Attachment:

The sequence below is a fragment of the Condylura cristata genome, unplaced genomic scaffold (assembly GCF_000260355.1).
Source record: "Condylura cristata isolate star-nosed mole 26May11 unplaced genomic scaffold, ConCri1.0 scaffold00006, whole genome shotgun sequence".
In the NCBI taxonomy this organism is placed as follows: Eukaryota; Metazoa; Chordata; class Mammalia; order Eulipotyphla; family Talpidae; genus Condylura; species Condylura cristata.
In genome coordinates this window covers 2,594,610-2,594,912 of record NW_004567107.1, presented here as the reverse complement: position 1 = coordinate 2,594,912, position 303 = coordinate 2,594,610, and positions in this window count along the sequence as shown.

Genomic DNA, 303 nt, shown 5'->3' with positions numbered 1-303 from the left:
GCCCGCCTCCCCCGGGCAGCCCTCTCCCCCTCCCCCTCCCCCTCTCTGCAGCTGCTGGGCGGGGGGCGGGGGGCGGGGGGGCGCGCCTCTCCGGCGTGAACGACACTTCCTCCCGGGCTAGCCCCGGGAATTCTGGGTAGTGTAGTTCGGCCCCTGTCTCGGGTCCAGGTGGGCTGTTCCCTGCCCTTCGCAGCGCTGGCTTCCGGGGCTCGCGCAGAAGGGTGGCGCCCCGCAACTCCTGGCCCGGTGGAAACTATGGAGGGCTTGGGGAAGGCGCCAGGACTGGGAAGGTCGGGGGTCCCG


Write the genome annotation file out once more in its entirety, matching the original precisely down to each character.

The sequence below is a fragment of the Condylura cristata genome, unplaced genomic scaffold (assembly GCF_000260355.1).
Source record: "Condylura cristata isolate star-nosed mole 26May11 unplaced genomic scaffold, ConCri1.0 scaffold00006, whole genome shotgun sequence".
In the NCBI taxonomy this organism is placed as follows: Eukaryota; Metazoa; Chordata; class Mammalia; order Eulipotyphla; family Talpidae; genus Condylura; species Condylura cristata.
In genome coordinates this window covers 2,594,610-2,594,912 of record NW_004567107.1, presented here as the reverse complement: position 1 = coordinate 2,594,912, position 303 = coordinate 2,594,610, and positions in this window count along the sequence as shown.

Genomic DNA, 303 nt, shown 5'->3' with positions numbered 1-303 from the left:
GCCCGCCTCCCCCGGGCAGCCCTCTCCCCCTCCCCCTCCCCCTCTCTGCAGCTGCTGGGCGGGGGGCGGGGGGCGGGGGGGCGCGCCTCTCCGGCGTGAACGACACTTCCTCCCGGGCTAGCCCCGGGAATTCTGGGTAGTGTAGTTCGGCCCCTGTCTCGGGTCCAGGTGGGCTGTTCCCTGCCCTTCGCAGCGCTGGCTTCCGGGGCTCGCGCAGAAGGGTGGCGCCCCGCAACTCCTGGCCCGGTGGAAACTATGGAGGGCTTGGGGAAGGCGCCAGGACTGGGAAGGTCGGGGGTCCCG